Don’t Retire; Just Stop Stressing

Matt Boelter
Matt Boelter
Financial Advisor and Shareholder

By Matt Boelter, Financial Advisor and Shareholder

The post-retirement phase of your life is supposed to be a time when you embrace relaxation and reduce stress as much as possible.  It is an opportunity to enjoy life without the worries that the daily grind of work entails.  However, for many, working provides such structure and a sense of purpose that they have trouble making that transition.  It is not unusual to be concerned about what to do with your time in retirement, especially if you’re used to being busy and having the satisfaction of a job well done.

Don’t Stop Working

For these and other reasons, many people are deciding not to retire, even if they’re at a point financially when they can afford to.  Getting up in the morning to go to work because you want to, instead of because you have to, can change the way you feel about your job.  As one of my clients put it, “I’m enjoying work because I approach it thinking I’m only a couple of bad days away from retirement; I can quit whenever I want.”  Our culture tends to paint retirement as an unavoidable stage of life, so it can be hard to imagine what you’d do as an alternative.  Continuing to work in your current job is one option for many people.


Keeping your current job isn’t the only alternative.  If you’re someone who really enjoys working, but you can’t keep your current job after your formal retirement date, you still may have options.    

Consider easing into retirement, instead of quitting cold turkey. After you retire, take a nice long vacation, and then go back to work part-time.  Ask your employer if, when you retire as a W-2 employee, they could use your services (e.g., as a consultant) as an independent contractor.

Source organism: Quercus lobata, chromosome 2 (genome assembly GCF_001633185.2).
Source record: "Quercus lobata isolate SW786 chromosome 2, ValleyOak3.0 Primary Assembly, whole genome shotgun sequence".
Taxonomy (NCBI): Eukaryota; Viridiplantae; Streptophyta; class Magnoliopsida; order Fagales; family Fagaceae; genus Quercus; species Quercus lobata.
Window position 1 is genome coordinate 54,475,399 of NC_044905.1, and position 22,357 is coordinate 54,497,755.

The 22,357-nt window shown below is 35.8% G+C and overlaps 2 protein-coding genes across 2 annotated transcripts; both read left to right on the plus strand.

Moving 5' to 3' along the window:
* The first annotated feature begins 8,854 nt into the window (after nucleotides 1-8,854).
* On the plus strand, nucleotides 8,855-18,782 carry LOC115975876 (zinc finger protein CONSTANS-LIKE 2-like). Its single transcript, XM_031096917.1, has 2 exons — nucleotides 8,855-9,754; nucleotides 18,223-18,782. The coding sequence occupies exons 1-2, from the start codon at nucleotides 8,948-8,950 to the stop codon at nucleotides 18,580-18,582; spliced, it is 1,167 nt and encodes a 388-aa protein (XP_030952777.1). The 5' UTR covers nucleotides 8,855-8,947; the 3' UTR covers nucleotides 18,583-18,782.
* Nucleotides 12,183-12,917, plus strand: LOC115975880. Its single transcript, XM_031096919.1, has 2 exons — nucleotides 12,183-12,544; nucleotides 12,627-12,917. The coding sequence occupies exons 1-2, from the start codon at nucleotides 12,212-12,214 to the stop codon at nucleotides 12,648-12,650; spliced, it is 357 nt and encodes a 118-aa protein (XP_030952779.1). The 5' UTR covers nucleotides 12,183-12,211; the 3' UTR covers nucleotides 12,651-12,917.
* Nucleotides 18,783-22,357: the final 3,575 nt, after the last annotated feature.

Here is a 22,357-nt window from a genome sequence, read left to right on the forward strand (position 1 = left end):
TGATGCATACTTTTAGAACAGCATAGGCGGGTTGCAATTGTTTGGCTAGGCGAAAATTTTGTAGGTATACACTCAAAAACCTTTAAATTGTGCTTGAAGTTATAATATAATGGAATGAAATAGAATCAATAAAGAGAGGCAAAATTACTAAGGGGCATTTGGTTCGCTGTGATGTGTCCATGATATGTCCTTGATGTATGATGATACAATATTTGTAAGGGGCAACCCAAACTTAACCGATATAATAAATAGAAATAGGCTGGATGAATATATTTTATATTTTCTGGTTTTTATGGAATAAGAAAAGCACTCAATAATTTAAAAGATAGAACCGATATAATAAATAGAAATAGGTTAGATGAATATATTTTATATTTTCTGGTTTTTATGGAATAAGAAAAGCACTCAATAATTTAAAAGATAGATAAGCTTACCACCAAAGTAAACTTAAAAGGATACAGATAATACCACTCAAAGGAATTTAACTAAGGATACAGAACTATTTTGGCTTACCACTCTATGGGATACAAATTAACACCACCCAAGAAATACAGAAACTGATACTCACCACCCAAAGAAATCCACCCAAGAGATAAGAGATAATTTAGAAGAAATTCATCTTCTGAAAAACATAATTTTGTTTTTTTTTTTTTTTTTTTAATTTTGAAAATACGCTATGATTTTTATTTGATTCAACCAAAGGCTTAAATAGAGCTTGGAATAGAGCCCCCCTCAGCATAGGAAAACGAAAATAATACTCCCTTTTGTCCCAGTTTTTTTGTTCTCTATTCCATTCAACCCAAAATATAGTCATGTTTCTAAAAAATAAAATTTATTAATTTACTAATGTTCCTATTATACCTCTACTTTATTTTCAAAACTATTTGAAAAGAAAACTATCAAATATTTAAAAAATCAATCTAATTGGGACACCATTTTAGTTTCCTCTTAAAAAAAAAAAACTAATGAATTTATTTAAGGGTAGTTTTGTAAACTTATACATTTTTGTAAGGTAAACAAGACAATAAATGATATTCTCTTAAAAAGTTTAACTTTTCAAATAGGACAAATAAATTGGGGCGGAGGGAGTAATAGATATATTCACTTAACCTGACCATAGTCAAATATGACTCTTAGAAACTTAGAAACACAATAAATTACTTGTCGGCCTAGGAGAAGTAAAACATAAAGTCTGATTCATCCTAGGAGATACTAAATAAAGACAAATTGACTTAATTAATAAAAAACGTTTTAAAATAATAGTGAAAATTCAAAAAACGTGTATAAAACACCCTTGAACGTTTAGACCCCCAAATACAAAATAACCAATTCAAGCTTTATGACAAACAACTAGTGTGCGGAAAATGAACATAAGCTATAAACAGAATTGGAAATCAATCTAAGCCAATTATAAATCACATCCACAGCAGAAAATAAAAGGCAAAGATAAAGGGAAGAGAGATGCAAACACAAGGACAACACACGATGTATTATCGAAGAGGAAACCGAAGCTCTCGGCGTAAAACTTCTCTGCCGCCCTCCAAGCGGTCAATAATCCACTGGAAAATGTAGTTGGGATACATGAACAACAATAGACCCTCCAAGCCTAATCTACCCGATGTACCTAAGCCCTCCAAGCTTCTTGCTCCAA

Part-time work, whether it’s for your current employer or someplace else, can strike the perfect balance for some people.  It means more time for relaxation, travel, and hobbies, but without having to give up a beloved vocation. 

If you don’t particularly enjoy your current job, but work provides you with an important sense of purpose, consider finding a different job doing something you enjoy more.  If you don’t need to make as much money, take a job that pays less, but is more fun.  If you don’t need the money at all, consider a job as a volunteer for a cause about which you feel strongly.  Your years of experience are likely to make you a real asset, and there are many non-profit organizations that could really use your help.

Financial Benefits

Continuing to work can provide significant financial benefits.  Even if you just work part-time, you can earn extra funds that can allow you to be more financially independent and/or enjoy retirement more.  By reducing the need to pull money from your investments, working part-time in retirement might allow you to retire sooner, or retire at the normal time, but take more (or more expensive) trips.

Some people who can afford to get by in retirement without additional income find that treating retirement earnings as “extra, spendable” money makes continued work especially rewarding.  If you earn an extra $10,000 or $20,000 a year working part-time, consider using it for more travel, perhaps paying the way for kids and/or grandkids to come along with you. This type of immediate reward for working another year can make that work seem a lot more rewarding. 

Do What Makes You Happy

You don’t have to follow the road map that’s been laid out for you by society.  Sure, retirement is the typical choice for older adults.  But it really doesn’t matter what most people do.  What matters is that you, as much as possible, spend your retirement days in ways that make you feel happy and fulfilled.

Viridian is an SEC Registered Investment Advisor (RIA) with clients across the United States. Viridian offers financial planning, asset management, employee benefits advice, as well as tax services through its sister company, Viridian Tax and Accounting. Matt Boelter is a fiduciary financial advisor and Viridian Shareholder.

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